Short article writing can be refreshing — like ice in your underwear.
It’s also a practical way to build a writing career.
Many magazines today, from Smithsonian to Seventeen, have lots of small articles and light pieces in their brightly designed front pages. It speaks to the reading tastes of the Internet age: colorful and chunky.
For writers — especially ones trying to break in to a magazine — these areas (called “front of book” or FOB) can be a quick source of good money and wider opportunities. Here’s how:
Why short pieces work
For example, I had a tiny piece about the Las Vegas Hangover Heaven bus published in Draft magazine. Draft is the highest-circulating craft-beer magazine, with a frothy lineup of stories about breweries, industry personalities, and innovations in the brewing world. My little article is just a whisper of words, but I’m still happy to have it published, for a number of writing reasons.
Many magazine editors don’t have the time or patience to try an unknown writer on a feature piece. But query them on a 200- or 300-word filler article, and they will more often give you a shot. Those appetizer articles are often a way to set the table for a full-meal article later.
In the case of Draft, I’d written a long feature piece on moonshining for them a while back, so I know the editor. I pitched the Hangover Heaven piece as a feature, but was still happy when the editor came back with the offer to make it a short FOB article. FOB articles often pay .50 to $1 a word.
Writing that piece kept me fresh in the mind of the editor, so I may be able to sell a new article idea. Once you’ve caught an editor’s ear, your subsequent queries don’t have to be as loud — they know you can deliver the goods.
Short article writing can be long term
Short is also sweet in terms of demonstrating that you can consistently carry a certain kind of article to completion. I recently wrote my 10th FOB piece for The American Scholar, for a section called Works in Progress. These articles have all been 250-word pieces, which again pay well, word-wise.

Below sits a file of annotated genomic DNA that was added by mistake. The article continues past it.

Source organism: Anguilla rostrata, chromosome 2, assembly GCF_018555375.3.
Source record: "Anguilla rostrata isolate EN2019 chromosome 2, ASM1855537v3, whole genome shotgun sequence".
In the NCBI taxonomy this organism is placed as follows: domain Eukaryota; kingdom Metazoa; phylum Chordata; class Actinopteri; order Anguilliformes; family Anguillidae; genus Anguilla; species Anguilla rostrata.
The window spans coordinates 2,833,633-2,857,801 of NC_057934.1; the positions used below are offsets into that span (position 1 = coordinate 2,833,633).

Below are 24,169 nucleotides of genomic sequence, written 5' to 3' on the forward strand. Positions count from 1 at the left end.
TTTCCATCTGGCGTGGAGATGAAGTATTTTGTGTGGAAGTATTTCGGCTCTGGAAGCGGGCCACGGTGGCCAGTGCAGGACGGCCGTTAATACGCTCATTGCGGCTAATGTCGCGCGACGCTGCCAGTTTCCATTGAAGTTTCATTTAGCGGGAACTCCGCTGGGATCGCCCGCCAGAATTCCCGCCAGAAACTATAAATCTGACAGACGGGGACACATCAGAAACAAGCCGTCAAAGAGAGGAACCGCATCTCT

Better, after having written a few of these, the editor now inquires if I have any ideas for the next quarterly issue. I’m in good stead with that editor for stories to come — possibly longer ones — and potentially with editors of other good magazines, because the Scholar is a national magazine of high caliber, focusing on public affairs, literature, culture, and more.
Make FOBs do double duty
One other consideration on short pieces: you can often use the research done for a longer piece as the basis for another short article. I wrote an article for Airstream Life magazine on Edward Tufte, the professor famous for his work in rendering complex information into a comprehensible whole. He also is a designer of very fanciful sculptures, among them one that uses an Airstream as a spacecraft.
After I wrote the Airstream Life piece, I realized that some unused info and quotes from the interview could be shaped into a short piece for The American Scholar. Bingo, a twofer! (And I’m grateful that the editor of Airstream Life now brings potential stories to my attention as well, since I’ve written for him for years.)
Don’t think writing small pieces for magazines diminishes their stature. If they are big enough for a byline, they are big enough to stand on their own. And they can lead to bigger things down the road.
Have you used FOBs to break into bigger writing opportunities? Tell us in the comments below.
Tom Bentley is a business writer and editor, fiction writer, and essayist. His new book, Think Like a Writer: How to Write the Stories You See is now available at Amazon.